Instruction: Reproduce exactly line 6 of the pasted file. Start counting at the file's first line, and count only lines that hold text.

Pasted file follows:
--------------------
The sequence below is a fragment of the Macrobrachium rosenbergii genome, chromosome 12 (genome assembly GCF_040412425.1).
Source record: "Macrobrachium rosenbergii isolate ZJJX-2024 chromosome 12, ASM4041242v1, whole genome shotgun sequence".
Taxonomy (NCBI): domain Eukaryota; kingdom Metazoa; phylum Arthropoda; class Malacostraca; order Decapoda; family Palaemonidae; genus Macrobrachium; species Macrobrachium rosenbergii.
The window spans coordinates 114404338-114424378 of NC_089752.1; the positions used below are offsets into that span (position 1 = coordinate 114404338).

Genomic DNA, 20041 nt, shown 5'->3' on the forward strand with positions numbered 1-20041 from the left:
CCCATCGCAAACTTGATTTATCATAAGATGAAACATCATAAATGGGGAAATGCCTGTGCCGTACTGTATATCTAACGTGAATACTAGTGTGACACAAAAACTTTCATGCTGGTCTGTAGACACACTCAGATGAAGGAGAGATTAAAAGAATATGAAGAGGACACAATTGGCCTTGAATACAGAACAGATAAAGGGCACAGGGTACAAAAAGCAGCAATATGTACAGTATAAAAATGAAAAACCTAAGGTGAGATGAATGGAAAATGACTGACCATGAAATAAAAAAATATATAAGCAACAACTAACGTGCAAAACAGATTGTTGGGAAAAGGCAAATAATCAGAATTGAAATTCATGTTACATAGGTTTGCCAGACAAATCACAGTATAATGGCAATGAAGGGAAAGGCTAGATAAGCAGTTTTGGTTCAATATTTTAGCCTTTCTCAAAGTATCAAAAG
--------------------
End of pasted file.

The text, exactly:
CCCATCGCAAACTTGATTTATCATAAGATGAAACATCATAAATGGGGAAATGCCTGTGCCGTACTGTATATCTAACGTGAATACTAGTGTGACACAAAAACTTTCATGCTGGTCTGTAGACACACTCAGATGAAGGAGAGATTAAAAGAATATGAAGAGGACACAATTGGCCTTGAATACAGAACAGATAAAGGGCACAGGGTACAAAAAGCAGCAATATGTACAGTATAAAAATGAAAAACCTAAGGTGAGATGAATGGAAAATGACTGACCATGAAATAAAAAAATATATAAGCAACAACTAACGTGCAAAACAGATTGTTGGGAAAAGGCAAATAATCAGAATTGAAATTCATGTTACATAGGTTTGCCAGACAAATCACAGTATAATGGCAATGAAGGGAAAGGCTAGATAAGCAGTTTTGGTTCAATATTTTAGCCTTTCTCAAAGTATCAAAAG